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Artist Bio

Too many bands fall prey to the age-old conundrum where, if they sound great live, their albums fall short—and if they can craft a great studio recording, they lack the goods to pull it off live. That's what makes the new Disciple release, O God Save Us All, such an achievement: It's a tight, terrific collection of hard-hitting rock songs with a redemptive heart. But from the very start, lead vocalist Kevin Young and his comrades (Israel Beachy on bass, Micah Sannan on guitar and Trent Reiff on drums) sought to craft a disc that would leap off the live concert stage with all the impact of a perfectly timed stage dive.
"My entire approach to writing songs is how is this going to go over live," Young declares. "That's what's most important to me: How is an audience going to respond to it? We want our songs to have a lot of energy, to get people moving, and to get them to respond.”
Judging by the results on this 11-song album, long-time Disciple fans and newcomers alike have every reason to expect a live show that surpasses all expectations. To be sure, new tunes such as "Draw The Line" arrest the listener with slamming rhythm and melodic heart to match. But dig deeper and you'll notice that "O God Save Us All" creates a clever, cinematic web that encompasses what it means to live and grow as a Christian.
"It's a narrative: If there were a soundtrack to a movie made about a life of a Christian, this would be it," Young says. "Before you're a Christian, life feels a certain way. Then you're introduced to the gospel, receiving him and walking with him. And then, life is over and you get to be with him. The album covers all of those bases. It's about the life of a Christian."
It's also about the turbo-charged sound created when new songwriting blood is brought into the mix.  Contributors like Ben Glover (Brandon Heath, Lee Brice) and Seth Mosley (Newsboys) co-wrote tunes with Young like “Outlaws”, “Draw The Line”, and “Once And For All”.  Then there's Reiff, who stepped out from behind the skins to co-write some songs on electric guitar for "O God Save Us All," including the title track. " He just did a tremendous job, and contributed in a big way," Young says. "I've been in the band 20 years and seeing that spark, it made me remember what it was like to be a new songwriter. I'm really proud of him! When he played his demos for me, my reactions was, 'Wow! You play guitar?'"  
Young’s songwriting drive is literally a matter of getting behind the wheel. "If you ever pass me on the interstate and you see me singing on the top of my lungs, that's me writing a song," Young says. "I write most of my lyrics in the car. Living in Lawrenceburg, Kentucky, it's a 3 1/2 hour drive to Nashville. It's one of those times when you're alone, and there's no one there to distract you. So I'll listen to the music the band has written, and that's when I'll write." Most of the lyrics on new album, in fact, were crafted during Young's Nashville-Lawrenceburg commute.
Even as his passion burns to carry Disciple into its next chapter, Young can close his eyes and remember in a split second how it all began for him as an adolescent. He listened to a cassette tape of the first album by Whitecross, and that lit the flame. "It was amazing," Young recalls. "It was hard, really heavy metal. But it really spoke to me right where I was and had a life-changing impact on me. I knew I wanted to start a band to reach people in the same way.  For those guys, it wasn't just about the musicians playing the music, but sharing their faith. And I knew that was what I was going to do one day. They discipled me."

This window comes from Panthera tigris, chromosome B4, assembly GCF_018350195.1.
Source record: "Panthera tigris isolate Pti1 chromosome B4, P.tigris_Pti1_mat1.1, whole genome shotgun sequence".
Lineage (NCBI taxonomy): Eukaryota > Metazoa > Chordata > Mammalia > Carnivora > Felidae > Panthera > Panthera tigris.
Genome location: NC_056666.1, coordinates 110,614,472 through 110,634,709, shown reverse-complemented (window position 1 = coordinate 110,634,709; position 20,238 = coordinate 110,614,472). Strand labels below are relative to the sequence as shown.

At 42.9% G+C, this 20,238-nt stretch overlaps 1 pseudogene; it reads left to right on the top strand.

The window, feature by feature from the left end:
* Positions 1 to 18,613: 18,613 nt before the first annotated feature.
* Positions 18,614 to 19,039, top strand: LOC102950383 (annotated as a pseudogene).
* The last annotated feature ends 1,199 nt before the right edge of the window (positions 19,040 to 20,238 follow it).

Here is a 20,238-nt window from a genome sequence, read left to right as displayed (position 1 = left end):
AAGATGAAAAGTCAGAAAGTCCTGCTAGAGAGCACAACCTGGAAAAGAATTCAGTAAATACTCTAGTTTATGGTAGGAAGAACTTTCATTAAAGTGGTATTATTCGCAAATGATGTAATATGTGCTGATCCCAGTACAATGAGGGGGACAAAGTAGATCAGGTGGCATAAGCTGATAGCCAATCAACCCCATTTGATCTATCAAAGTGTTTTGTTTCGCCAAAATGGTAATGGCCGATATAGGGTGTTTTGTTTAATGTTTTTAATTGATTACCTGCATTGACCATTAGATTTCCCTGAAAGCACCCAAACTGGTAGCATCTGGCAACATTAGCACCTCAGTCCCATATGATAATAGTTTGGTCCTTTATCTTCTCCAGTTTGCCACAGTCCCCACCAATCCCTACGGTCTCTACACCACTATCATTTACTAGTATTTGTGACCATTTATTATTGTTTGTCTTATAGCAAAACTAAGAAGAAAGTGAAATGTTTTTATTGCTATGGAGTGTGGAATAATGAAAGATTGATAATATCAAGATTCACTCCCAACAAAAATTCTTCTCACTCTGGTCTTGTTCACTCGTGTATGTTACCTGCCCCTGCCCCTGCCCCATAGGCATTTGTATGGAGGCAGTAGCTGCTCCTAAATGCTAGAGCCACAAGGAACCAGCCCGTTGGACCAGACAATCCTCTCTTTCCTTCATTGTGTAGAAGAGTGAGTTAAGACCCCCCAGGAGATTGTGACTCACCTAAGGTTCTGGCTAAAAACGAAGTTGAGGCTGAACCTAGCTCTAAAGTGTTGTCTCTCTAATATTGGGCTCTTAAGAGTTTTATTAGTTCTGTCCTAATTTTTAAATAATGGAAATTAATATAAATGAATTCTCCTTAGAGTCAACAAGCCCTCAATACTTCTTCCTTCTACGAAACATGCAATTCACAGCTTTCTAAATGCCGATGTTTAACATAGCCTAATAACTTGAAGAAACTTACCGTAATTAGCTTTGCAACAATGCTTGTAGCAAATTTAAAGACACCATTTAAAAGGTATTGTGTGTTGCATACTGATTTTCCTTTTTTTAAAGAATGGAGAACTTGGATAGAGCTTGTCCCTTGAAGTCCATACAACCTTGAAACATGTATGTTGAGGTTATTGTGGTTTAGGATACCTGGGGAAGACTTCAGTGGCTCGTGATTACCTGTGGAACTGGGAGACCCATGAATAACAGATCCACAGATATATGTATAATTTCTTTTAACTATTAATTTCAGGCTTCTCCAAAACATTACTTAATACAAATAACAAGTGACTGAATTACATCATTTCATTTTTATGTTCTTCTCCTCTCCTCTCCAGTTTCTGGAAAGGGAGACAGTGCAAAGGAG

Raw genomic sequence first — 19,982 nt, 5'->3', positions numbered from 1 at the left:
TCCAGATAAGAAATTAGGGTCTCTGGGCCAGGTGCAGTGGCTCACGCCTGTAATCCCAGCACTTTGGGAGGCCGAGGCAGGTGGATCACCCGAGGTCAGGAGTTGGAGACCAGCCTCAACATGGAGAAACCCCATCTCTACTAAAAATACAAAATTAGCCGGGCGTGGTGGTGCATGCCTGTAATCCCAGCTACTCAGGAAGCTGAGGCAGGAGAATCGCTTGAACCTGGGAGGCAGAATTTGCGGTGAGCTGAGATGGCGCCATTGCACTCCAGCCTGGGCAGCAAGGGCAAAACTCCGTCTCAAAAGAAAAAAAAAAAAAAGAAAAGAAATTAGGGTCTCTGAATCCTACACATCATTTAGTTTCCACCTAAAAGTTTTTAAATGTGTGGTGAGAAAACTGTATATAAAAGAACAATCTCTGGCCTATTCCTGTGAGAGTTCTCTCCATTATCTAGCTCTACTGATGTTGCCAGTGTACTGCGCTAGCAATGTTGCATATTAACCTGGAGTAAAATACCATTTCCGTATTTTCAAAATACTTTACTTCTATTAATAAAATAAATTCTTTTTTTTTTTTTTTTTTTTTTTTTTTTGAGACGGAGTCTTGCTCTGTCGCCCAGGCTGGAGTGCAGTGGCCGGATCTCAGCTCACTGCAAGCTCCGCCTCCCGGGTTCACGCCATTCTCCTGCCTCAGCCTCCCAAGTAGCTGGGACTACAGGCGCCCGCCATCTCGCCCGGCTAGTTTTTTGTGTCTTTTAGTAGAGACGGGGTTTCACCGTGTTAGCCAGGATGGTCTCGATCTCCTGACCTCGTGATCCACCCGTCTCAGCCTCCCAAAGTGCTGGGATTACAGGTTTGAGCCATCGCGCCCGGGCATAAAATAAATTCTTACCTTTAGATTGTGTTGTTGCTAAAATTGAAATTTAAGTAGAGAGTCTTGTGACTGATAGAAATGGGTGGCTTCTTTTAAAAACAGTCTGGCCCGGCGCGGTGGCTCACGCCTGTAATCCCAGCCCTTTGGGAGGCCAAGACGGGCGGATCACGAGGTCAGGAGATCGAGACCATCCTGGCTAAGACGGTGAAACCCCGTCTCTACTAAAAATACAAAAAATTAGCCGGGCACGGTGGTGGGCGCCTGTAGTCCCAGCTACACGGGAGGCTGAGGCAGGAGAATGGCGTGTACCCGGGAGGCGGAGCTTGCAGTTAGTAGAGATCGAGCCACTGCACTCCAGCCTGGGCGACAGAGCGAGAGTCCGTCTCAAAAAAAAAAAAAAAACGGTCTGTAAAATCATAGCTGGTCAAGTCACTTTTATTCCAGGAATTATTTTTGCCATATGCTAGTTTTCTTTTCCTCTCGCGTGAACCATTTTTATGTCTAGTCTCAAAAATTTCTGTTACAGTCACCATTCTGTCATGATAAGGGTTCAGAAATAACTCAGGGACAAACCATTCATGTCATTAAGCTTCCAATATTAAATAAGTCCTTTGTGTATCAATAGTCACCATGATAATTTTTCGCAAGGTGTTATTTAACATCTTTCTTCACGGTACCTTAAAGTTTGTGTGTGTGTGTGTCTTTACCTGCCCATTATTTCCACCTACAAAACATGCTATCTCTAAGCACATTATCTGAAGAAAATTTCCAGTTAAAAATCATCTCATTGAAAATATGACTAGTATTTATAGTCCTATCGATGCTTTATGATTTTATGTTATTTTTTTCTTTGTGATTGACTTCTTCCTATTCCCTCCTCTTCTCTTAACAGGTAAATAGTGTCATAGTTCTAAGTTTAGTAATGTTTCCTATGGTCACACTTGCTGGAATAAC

And to that end, Disciple's leader has a heart for the kids he meets on every tour—kids who struggle with mental illness, low self-esteem and abuses of all kinds. Young says that even after so many of the years on the road, the stories and confessions he hears still give him pause. “You think with hard music we'd be just reaching hard people--and we do want to reach them for sure—but in 2012, the person who could have a hard life could be anybody. It could be a 9-year-old girl. You have this stereotype of the person who has a hard life, what they look like. But the kids who come through the line, it's amazing what you see. When you see a beautiful young little girl who says she's battling suicide or has been raped, you don't even know what to say."
 "We want people to walk away from our songs directed or pointed in His direction," Young says. "I don't mean to be so super-spiritual about it, but I think God saves us so we can shine his light on someone else. At the end of the day, winning an award is awesome and it feels good. Having a number one song is awesome and it feels good. But two years down the line, people forget. You couldn't tell me who won Super Bowl XIII. That was a long time ago. I want to do things that have an eternal impact, and I believe that not only means pointing people to Christ, but bringing glory to him."
And if that means Disciple's going to get a little loud in the process, so much the better.
"When you hear a song on this album it's definitely loud, even when you listen to it quietly," Young says. "But live, everything is turned up a notch, and not just the volume: the energy, the intensity, everything. It's a feeling of being wrapped up in the music, of being lost in the music. We're going to be loud enough that you won’t be able to mistake it."

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Posted 2013-09-04T11:54:06

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